The Board decided that a five to ten percent range for both tests would not violate the "engaged principally" limitation. The Board then set the level initially at the low end of the range, 5 percent, for both tests and stated that it would review the level after one year
The court decided that the Board had not addressed its apparently inconsistent definitions of "securities" in sections 20 and 32. In 1936, the Board had specifically exempted bank-eligible securities from the meaning of securities in section 32, the provision that prohibits interlocking personnel, thereby suggesting that the meaning of securities ordinarily includes bank-eligible securities. See Citicorp, 839 F.2d at 53-54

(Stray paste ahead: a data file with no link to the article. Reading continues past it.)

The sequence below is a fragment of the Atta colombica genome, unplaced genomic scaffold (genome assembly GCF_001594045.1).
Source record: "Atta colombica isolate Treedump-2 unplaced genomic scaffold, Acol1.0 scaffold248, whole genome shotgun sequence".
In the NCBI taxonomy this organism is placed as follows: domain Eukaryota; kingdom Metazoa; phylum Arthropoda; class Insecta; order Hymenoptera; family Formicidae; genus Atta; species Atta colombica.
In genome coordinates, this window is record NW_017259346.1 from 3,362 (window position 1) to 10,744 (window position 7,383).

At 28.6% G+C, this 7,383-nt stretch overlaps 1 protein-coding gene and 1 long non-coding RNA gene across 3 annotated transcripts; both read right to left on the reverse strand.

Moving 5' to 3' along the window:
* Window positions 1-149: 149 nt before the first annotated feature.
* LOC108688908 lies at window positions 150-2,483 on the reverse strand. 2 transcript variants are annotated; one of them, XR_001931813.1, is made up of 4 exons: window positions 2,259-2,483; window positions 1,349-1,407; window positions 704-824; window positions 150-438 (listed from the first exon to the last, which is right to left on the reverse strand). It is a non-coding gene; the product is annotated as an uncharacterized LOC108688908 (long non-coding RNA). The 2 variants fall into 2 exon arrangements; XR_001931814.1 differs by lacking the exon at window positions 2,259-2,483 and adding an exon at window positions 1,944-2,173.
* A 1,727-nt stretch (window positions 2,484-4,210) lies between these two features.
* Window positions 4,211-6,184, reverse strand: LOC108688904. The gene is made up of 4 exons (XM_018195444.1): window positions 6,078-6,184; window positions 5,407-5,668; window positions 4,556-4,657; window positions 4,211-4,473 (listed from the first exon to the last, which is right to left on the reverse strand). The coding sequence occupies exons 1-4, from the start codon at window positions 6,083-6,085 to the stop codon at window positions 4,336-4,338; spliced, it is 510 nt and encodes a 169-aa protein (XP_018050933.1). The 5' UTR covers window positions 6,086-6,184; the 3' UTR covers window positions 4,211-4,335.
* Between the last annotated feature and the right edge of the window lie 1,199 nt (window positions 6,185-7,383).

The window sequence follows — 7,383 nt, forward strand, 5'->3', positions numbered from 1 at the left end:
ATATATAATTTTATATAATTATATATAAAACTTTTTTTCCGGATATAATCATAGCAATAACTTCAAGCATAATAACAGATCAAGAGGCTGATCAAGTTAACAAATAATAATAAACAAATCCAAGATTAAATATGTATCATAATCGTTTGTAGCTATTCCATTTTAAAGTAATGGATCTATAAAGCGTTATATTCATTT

Indeed, in Citicorp the Board took the view that a market share limitation was important because a revenue limit alone might be manipulable through "the deliberate creation of a large base of eligible activity." Citicorp, 73 Fed.Res.Bull. 473, 481 n. 29 (1987)
The applicants were J.P. Morgan & Co. Incorporated, The Chase Manhattan Corporation, Bankers Trust New York Corporation, Citicorp, and Security Pacific Corporation. These bank holding companies are now intervenors before this court. The Chase Manhattan Corporation applied to underwrite and deal in debt securities and preferred stock only